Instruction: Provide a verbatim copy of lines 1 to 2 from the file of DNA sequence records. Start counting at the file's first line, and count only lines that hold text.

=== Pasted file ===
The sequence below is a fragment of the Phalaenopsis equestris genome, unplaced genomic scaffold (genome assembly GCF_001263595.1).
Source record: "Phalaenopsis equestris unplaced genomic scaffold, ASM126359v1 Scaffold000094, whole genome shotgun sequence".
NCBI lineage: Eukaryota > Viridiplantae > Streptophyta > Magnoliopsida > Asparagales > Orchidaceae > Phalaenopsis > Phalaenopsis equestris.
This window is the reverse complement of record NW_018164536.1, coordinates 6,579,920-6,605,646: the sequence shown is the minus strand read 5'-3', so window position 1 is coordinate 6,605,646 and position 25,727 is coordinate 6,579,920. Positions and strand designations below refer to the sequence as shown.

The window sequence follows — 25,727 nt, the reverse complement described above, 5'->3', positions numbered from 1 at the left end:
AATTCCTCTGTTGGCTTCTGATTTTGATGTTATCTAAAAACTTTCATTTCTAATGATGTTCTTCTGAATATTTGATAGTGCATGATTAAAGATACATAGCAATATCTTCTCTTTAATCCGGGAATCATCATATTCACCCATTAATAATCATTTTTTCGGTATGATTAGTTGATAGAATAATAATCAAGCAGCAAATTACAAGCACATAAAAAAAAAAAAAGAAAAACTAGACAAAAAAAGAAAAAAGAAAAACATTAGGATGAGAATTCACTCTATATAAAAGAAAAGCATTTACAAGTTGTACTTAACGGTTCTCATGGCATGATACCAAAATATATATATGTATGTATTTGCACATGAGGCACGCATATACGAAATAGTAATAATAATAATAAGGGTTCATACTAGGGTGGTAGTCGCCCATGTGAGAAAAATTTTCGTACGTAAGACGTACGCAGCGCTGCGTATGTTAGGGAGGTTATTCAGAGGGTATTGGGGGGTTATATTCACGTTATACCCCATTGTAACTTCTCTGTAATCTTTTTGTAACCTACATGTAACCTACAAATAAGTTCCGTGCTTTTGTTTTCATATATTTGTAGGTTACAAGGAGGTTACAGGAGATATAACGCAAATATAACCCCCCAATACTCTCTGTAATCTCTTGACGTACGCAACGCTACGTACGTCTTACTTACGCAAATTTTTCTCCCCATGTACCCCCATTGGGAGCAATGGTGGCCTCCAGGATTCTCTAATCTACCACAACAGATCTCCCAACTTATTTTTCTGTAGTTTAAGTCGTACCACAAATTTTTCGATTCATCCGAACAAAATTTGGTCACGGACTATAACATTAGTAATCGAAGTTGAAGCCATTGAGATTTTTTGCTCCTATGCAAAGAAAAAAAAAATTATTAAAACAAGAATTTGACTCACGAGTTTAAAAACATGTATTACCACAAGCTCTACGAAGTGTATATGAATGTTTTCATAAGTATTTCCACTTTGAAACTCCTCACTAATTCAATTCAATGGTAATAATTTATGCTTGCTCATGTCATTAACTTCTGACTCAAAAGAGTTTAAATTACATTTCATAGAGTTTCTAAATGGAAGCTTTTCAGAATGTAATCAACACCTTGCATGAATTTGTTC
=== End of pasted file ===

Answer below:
The sequence below is a fragment of the Phalaenopsis equestris genome, unplaced genomic scaffold (genome assembly GCF_001263595.1).
Source record: "Phalaenopsis equestris unplaced genomic scaffold, ASM126359v1 Scaffold000094, whole genome shotgun sequence".